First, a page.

Covering Tender Plants

Most of Texas had an encounter with cold earlier this week, and it served to alert us that winter is at the doorstep. Don’t get caught with your plants down. Get your supplies ready now. It’s really quite simple.

Which plants need to be covered?
Frost-sensitive flowers and vegetables to protect them from the first frost of fall (You may be a bit late on that one!) or the last frost of spring.
Winter color plants that have vigorous new growth and blooms if temperatures are going to be extremely cold.
Shrubs that are near the north ends of their Hardiness Zones when record low temperatures are expected.

My wife and I live on the cold north side of DFW. I should never have planted 250 cast iron plants (aspidistra), but I did. Hardly a winter goes by without our having to put frost cloth over them. Without it I’d have to cut them back to the ground every spring.

What types of covers work best?
Lightweight frost cloths have been manufactured specifically for this purpose. They’ve made a name for themselves in commercial vegetable and strawberry production.

Some brands of frost cloth are very sheer. Surprisingly, they still provide very good protection from cold.

Old sheets and burlap can work, although not as well as the frost cloths.
Sheet plastic films do create a greenhouse-like environment, but if they come into contact with plant leaves it’s very likely that those leaves will be burned. Plastics also trap the sun’s rays and heat up too rapidly on sunny mornings following low temperatures. They also weight down from snow and ice in northern parts of the state. In short, they’re not usually advisable.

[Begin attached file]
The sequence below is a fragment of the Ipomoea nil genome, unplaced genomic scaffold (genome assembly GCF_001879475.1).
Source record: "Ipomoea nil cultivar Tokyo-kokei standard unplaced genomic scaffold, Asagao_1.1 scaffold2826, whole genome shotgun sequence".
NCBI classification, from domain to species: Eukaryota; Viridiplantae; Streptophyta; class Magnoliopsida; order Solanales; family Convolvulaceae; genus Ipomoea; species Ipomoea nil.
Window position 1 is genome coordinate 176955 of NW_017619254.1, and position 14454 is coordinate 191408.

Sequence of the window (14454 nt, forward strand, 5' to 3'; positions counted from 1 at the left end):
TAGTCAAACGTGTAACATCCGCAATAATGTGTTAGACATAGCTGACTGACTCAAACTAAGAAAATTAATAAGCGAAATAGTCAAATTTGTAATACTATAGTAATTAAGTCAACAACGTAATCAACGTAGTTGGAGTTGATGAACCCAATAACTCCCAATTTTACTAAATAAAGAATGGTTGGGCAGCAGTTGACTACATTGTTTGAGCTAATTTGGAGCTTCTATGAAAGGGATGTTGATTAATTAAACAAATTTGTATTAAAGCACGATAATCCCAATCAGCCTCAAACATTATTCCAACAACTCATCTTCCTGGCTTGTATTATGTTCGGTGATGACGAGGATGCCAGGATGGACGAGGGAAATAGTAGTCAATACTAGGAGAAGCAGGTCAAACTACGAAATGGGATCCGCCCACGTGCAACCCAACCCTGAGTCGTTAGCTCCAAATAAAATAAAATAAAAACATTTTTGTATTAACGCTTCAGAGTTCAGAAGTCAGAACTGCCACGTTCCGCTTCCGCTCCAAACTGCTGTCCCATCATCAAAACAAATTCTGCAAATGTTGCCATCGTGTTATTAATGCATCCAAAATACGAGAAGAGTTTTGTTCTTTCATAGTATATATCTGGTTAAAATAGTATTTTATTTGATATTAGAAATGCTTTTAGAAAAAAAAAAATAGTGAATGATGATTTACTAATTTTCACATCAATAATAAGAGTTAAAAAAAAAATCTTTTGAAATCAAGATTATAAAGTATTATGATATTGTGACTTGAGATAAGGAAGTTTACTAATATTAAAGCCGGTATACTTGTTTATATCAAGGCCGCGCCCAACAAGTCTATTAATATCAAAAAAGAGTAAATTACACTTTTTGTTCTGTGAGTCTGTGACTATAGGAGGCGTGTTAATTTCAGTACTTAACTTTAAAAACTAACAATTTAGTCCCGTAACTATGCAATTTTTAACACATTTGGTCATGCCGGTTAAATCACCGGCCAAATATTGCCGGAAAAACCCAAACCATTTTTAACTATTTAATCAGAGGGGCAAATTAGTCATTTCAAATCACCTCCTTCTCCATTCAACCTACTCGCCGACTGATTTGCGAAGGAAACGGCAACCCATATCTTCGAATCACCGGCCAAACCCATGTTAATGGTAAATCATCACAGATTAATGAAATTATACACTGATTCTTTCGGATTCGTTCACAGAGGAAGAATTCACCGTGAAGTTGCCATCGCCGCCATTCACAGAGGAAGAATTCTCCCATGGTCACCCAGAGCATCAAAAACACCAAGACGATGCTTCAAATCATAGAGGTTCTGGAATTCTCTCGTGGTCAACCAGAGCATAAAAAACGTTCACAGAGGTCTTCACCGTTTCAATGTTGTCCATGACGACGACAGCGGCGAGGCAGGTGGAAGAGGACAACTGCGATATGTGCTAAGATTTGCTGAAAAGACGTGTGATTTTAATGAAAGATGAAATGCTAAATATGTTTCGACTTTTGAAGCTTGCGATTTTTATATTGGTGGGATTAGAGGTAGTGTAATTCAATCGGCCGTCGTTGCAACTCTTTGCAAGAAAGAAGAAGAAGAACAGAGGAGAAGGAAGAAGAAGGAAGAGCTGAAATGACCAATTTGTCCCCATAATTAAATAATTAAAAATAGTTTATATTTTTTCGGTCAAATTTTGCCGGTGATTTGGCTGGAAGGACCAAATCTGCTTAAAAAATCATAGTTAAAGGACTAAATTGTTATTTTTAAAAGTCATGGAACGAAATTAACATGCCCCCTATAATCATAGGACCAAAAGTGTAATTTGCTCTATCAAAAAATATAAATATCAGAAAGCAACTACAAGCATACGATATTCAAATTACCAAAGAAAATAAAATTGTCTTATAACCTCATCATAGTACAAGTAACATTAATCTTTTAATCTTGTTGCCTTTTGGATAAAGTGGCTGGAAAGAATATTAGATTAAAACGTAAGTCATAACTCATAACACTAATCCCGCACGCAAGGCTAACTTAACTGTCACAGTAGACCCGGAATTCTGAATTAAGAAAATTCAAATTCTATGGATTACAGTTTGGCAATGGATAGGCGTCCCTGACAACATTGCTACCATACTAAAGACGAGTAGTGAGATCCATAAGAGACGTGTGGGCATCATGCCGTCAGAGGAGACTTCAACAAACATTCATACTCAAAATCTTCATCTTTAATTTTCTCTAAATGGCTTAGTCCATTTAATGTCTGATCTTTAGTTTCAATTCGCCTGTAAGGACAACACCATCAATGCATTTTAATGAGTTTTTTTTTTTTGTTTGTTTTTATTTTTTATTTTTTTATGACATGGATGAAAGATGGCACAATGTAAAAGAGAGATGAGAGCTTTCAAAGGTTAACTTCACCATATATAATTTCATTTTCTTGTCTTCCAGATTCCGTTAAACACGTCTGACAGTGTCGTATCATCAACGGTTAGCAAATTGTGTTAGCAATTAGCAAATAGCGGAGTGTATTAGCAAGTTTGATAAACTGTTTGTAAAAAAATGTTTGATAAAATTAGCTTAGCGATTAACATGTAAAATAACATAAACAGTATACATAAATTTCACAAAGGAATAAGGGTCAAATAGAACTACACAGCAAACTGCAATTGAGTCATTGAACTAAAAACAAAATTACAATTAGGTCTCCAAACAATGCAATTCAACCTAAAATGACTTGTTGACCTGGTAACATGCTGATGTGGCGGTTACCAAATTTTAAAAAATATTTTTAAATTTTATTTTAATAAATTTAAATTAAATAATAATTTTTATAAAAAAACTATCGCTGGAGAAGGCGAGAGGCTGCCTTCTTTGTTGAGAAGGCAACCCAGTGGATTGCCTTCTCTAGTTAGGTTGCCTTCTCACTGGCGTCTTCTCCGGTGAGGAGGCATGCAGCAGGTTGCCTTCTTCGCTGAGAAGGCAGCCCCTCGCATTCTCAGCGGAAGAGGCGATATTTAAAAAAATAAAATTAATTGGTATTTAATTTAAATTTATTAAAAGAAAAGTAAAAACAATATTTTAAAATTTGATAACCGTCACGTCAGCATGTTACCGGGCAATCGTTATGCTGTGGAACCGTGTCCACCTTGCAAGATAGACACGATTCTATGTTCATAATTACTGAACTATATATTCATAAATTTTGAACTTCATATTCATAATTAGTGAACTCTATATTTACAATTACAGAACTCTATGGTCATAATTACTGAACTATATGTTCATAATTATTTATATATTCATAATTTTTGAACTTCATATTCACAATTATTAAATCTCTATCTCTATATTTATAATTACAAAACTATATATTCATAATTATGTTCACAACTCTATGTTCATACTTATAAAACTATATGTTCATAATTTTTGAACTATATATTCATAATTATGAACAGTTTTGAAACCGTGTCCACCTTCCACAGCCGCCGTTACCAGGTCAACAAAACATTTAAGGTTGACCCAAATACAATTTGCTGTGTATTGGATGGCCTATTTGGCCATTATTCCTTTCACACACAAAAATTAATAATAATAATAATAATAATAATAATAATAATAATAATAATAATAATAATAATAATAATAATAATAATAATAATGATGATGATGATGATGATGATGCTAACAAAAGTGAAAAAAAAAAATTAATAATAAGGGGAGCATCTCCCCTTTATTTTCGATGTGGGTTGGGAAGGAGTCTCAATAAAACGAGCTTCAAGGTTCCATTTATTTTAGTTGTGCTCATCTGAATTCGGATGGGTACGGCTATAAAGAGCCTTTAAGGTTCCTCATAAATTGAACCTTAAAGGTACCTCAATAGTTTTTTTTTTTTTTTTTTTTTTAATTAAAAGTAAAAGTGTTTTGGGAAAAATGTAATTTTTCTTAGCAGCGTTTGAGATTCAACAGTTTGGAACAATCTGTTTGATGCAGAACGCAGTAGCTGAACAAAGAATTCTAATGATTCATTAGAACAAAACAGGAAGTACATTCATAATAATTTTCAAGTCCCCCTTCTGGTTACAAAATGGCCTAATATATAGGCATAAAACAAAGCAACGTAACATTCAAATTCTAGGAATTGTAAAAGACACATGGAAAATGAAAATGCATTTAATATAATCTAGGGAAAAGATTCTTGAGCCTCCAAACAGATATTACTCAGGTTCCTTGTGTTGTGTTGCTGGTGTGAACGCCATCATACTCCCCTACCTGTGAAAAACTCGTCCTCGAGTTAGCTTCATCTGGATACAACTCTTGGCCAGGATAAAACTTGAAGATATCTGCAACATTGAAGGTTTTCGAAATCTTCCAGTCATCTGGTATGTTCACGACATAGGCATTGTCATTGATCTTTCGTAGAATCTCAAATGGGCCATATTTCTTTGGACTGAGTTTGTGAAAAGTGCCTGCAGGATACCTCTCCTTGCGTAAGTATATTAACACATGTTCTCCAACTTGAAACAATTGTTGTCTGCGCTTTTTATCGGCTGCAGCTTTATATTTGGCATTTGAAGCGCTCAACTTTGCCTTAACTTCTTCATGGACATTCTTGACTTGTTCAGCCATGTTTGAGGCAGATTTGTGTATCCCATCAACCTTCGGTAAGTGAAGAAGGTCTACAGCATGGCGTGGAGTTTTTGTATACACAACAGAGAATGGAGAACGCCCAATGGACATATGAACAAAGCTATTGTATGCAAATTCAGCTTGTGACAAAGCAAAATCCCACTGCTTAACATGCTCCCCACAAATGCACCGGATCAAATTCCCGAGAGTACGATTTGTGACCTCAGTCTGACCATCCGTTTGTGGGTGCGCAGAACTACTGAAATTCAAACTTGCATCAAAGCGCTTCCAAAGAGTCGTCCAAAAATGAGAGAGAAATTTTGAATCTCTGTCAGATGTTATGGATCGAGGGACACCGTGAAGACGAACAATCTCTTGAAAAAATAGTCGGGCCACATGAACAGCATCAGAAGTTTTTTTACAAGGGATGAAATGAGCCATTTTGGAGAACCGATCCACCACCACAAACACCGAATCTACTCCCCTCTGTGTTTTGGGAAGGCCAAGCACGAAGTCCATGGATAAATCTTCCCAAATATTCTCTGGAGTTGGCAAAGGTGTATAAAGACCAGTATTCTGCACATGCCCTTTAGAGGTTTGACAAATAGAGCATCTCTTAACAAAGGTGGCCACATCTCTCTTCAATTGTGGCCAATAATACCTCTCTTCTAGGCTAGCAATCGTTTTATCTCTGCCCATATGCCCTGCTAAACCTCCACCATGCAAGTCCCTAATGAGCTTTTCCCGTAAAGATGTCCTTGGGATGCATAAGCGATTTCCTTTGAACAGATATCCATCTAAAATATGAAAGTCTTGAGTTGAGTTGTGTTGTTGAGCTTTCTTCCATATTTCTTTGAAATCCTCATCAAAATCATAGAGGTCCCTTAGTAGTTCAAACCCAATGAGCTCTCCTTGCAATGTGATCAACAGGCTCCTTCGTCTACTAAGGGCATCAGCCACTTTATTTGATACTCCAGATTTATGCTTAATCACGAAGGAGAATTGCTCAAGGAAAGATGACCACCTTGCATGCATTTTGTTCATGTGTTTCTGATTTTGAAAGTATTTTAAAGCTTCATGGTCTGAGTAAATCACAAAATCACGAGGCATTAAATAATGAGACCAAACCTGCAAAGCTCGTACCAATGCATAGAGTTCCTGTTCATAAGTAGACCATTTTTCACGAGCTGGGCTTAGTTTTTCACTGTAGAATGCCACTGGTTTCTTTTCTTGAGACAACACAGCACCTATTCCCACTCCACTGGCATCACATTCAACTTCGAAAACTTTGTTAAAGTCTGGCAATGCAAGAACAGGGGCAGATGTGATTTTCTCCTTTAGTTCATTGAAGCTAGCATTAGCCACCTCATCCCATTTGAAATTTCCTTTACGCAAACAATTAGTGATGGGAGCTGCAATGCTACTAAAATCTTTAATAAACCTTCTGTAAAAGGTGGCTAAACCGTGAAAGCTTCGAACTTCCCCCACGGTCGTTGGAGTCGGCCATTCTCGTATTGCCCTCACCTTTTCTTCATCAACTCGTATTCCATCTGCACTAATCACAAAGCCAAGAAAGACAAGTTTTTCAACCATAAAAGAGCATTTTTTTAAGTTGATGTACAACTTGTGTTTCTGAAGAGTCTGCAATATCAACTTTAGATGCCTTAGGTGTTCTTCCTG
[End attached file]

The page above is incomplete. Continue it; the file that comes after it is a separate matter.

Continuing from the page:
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How do frost cloths work?
They slow the rate of freezing and thawing. Rapid temperature changes are very damaging to plants.
They allow the sun’s radiant energy to reach the soil, then they hold it beneath the covers. They can make a difference of 6 to 8 degrees in the temperature around your plants.

How and when do you put frost cloths in place?
Buy a roll of wide fabric (8- or 10-ft.). Cut it to fit each bed you will be covering. Carefully fold it and put it into large plastic trash bags. Label them conspicuously so they won’t get mixed in with the trash. Set them aside until you need them.

Frost cloth has been cut to fit. Actually, these pieces have been used in a prior winter but they’re still fine to use again.

When you hear that extreme cold is coming, water your beds thoroughly, then pull the frost cloth over your plants. Weight them down with bricks or river rocks so that they make continuous contact with the soil. If there are joints where two pieces come together secure them with clips.

How long can frost cloth be left in place?
For a fairly small bed you’ll probably want to remove the frost cloth once temperatures have moderated. Fold it back up and put it back into its bag for repeated use.
For large beds that are difficult to cover you can leave frost cloth in place for many weeks. I have two large beds of cast iron plant that have been covered from mid-December into the first week of March. I do push water hoses in beneath the frost cloth, but otherwise I just leave the beds alone.

These shrubs and cast iron plants remained covered for 10 weeks and were still green and fresh when uncovered in early spring.

Posted by Neil Sperry
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